Western Kentucky Surprises At NCAA Tournament

They're called the Hilltoppers. They're from Western Kentucky University. And they're the only men's basketball team with a losing record in the NCAA tournament. But they're still playing and enjoying their new notoriety. Are they this year's "Cinderella?"

Copyright © 2012 NPR. For personal, noncommercial use only. See Terms of Use. For other uses, prior permission required.

MELISSA BLOCK, HOST:

Basketball fans in Bowling Green, Kentucky are celebrating an amazing come-from-behind victory. It happened last night in the opening game of the NCAA tournament. President Obama and the British prime minister had front row seats, as the Hilltoppers came back from 16 points down to beat Mississippi Valley State.

From member station WKYU, Joe Corcoran has reaction from Bowling Green.

JOE CORCORAN, BYLINE: Even veteran announcer Jim Nantz couldn't contain of his excitement at the end of the game.

(SOUNDBITE OF CHEERING)

JIM NANTZ: Western Kentucky pulls off one of the great comebacks you'll ever see in NCAA tournament history.

CORCORAN: Last night's win was just the latest in an improbable season for the WKU Hilltoppers. After starting 5-and-11, head coach Ken McDonald was fired. Assistant Ray Harper took over. Since then, Western has reeled off seven straight wins, including four in four nights, to win their conference tournament and get an invitation to the big dance.

The winning streak has the 20,000 students here energized. This morning, freshman Katie Jangers(ph) was checking out highlights of last night's game on her laptop.

KATIE JANGERS: Yeah. Definitely, especially since the new coach, I've, you know, kept track of all the games and everything. I think once we were losing - and we were playing awful, too - everyone was really disappointed and stuff. But, I mean, then we pulled it out. It was awesome.

(SOUNDBITE OF LAUGHTER)

CORCORAN: Over at the campus bookstore, people are pouring in with smiles on their faces and cash in their hands.

UNIDENTIFIED WOMAN: It looks so much bigger than medium. But they're not going to shrink, right?

CORCORAN: Less than 12 hours after the game ended 1,400 bright red T-shirts were already on bookstore shelves. They're promoting WKU's matchup tomorrow night against top-seed Kentucky.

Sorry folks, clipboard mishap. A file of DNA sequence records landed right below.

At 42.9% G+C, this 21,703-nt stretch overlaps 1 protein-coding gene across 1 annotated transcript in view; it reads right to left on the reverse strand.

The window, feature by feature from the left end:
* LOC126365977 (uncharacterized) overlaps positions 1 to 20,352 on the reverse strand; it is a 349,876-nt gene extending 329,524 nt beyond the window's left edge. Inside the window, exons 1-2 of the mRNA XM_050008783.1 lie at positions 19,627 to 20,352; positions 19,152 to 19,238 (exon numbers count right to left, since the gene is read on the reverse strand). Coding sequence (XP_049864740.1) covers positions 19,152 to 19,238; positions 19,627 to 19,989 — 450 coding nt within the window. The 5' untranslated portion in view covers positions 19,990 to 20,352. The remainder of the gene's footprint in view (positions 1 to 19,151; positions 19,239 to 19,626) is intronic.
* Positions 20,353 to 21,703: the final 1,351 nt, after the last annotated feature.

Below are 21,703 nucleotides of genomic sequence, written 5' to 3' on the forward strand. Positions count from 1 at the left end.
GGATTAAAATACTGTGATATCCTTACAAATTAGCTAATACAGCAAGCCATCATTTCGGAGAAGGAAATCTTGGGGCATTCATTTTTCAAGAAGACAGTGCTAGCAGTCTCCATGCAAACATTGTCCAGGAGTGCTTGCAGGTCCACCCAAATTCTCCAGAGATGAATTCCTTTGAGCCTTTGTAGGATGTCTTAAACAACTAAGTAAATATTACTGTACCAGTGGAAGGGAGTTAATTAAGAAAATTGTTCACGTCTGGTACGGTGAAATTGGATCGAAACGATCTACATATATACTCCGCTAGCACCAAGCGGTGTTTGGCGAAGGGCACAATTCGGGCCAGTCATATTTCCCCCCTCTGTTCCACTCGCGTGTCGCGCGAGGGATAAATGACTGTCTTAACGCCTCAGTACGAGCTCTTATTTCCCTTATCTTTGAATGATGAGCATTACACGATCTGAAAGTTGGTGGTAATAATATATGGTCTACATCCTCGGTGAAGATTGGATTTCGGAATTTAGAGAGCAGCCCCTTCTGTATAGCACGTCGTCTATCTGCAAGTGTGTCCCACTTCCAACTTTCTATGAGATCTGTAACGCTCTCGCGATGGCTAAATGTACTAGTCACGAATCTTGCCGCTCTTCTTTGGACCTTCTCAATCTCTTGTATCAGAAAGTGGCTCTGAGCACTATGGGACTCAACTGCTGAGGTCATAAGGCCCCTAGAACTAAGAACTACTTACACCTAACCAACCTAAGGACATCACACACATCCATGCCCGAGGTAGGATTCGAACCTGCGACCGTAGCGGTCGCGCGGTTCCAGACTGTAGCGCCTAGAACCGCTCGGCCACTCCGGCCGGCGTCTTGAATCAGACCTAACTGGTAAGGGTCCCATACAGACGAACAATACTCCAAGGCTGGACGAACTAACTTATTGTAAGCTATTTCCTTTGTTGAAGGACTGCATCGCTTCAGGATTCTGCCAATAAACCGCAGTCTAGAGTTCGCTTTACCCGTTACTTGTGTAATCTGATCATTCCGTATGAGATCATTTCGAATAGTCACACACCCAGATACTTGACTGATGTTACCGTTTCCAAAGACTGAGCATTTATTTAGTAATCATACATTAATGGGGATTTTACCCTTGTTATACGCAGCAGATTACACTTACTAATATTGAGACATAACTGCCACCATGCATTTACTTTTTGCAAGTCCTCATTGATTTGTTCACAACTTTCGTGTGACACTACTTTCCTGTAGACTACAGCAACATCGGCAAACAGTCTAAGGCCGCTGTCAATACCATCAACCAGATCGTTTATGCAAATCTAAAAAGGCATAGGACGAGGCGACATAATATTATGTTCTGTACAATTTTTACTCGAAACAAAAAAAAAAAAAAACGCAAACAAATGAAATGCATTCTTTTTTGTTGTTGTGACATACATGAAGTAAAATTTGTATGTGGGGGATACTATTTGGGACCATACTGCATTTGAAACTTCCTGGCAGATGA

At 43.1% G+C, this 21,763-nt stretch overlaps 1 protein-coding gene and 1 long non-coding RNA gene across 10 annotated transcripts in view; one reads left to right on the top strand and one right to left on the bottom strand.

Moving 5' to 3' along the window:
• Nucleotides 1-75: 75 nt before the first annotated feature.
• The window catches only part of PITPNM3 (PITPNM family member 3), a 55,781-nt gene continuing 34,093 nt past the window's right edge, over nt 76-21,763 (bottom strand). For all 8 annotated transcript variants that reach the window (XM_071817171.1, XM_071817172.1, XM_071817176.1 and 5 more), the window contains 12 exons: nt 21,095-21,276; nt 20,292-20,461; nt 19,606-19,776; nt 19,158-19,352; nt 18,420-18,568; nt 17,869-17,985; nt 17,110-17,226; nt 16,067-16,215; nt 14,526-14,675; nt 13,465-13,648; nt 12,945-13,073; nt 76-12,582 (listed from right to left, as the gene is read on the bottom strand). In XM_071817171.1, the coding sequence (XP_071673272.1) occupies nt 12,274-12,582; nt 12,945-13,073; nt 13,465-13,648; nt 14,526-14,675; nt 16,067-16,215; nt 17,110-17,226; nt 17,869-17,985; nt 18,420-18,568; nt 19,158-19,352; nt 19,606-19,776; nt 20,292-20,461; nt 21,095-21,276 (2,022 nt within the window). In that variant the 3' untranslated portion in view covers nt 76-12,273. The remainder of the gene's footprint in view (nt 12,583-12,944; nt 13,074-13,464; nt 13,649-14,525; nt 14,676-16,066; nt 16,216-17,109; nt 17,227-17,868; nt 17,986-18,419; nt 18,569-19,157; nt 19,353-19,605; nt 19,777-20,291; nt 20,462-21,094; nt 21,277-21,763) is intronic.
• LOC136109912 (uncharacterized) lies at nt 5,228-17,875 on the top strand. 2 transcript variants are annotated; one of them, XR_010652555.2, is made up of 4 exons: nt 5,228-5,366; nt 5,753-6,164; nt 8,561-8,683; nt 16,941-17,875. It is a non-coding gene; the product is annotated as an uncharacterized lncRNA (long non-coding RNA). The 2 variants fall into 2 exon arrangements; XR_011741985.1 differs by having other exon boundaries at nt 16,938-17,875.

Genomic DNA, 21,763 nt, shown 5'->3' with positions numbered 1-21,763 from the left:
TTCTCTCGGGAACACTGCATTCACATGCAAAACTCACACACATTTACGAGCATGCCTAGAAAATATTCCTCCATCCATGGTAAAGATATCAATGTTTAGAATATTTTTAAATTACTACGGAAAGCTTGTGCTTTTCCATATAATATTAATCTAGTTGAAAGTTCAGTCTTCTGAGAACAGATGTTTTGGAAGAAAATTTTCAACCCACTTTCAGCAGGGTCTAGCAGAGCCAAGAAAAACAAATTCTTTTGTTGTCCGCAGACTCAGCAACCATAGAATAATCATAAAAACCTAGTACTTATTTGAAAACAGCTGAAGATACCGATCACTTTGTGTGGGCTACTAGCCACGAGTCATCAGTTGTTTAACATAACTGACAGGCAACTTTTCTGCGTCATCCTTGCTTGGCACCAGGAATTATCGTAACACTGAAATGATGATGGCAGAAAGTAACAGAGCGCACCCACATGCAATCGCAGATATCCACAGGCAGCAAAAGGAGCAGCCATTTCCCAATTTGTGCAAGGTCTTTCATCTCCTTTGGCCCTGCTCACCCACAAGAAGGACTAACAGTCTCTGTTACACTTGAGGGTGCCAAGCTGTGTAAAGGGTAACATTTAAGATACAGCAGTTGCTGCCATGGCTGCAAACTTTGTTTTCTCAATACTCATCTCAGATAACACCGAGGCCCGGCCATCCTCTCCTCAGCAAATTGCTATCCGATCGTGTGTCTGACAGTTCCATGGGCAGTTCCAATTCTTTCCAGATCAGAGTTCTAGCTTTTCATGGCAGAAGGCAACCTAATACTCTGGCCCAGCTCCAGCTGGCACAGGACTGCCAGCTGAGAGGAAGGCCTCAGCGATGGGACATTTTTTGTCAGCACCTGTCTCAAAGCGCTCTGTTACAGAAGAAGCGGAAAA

Associate Director Jim Sears said a little advance planning helped. He nearly had to go over and above to fill the demand from their printer in central Alabama.

JIM SEARS: Last night, as soon as the game was over, we had already had a shirt designed for the UK game. I called Russell and I said make them shirts. Got in the van at 8:30, drove all night and got there, picked up the shirts and had the shirts in the store before the store opened this morning at 7:30. I got here about 10 till 7.

CORCORAN: The extra work was worth it. Today, they've had hundreds of mail-order requests and people have been calling all day to buy T-shirts. Even though the game has a business angle to him, Sears says he's a nervous fan just like everybody else.

SEARS: I was watching the game and I was, you know, we're down by 16 points. I was ready to get in my jammies. And I was sitting there and I said oh, man. I was texting some of my friends and they said - and I said, oh my, goodness - we're coming back. And I said - so I put on my shoes and put on some comfortable pants 'cause I knew I'd be on the road for 10 hours.

CORCORAN: The Hilltoppers are still on the road themselves. They traveled from last night's game in Ohio to Louisville for their matchup tomorrow night against Kentucky. WKU is hoping this Cinderella season lasts just a little bit longer. But as the only team in the tournament with a losing record, even diehard fans are worried that's a long shot.

For NPR News, I'm Joe Corcoran in Bowling Green, Kentucky.

Copyright © 2012 NPR. All rights reserved. No quotes from the materials contained herein may be used in any media without attribution to NPR. This transcript is provided for personal, noncommercial use only, pursuant to our Terms of Use. Any other use requires NPR's prior permission. Visit our permissions page for further information.

NPR transcripts are created on a rush deadline by a contractor for NPR, and accuracy and availability may vary. This text may not be in its final form and may be updated or revised in the future. Please be aware that the authoritative record of NPR's programming is the audio.

Comments

 

Please keep your community civil. All comments must follow the NPR.org Community rules and terms of use, and will be moderated prior to posting. NPR reserves the right to use the comments we receive, in whole or in part, and to use the commenter's name and location, in any medium. See also the Terms of Use, Privacy Policy and Community FAQ.

Support comes from: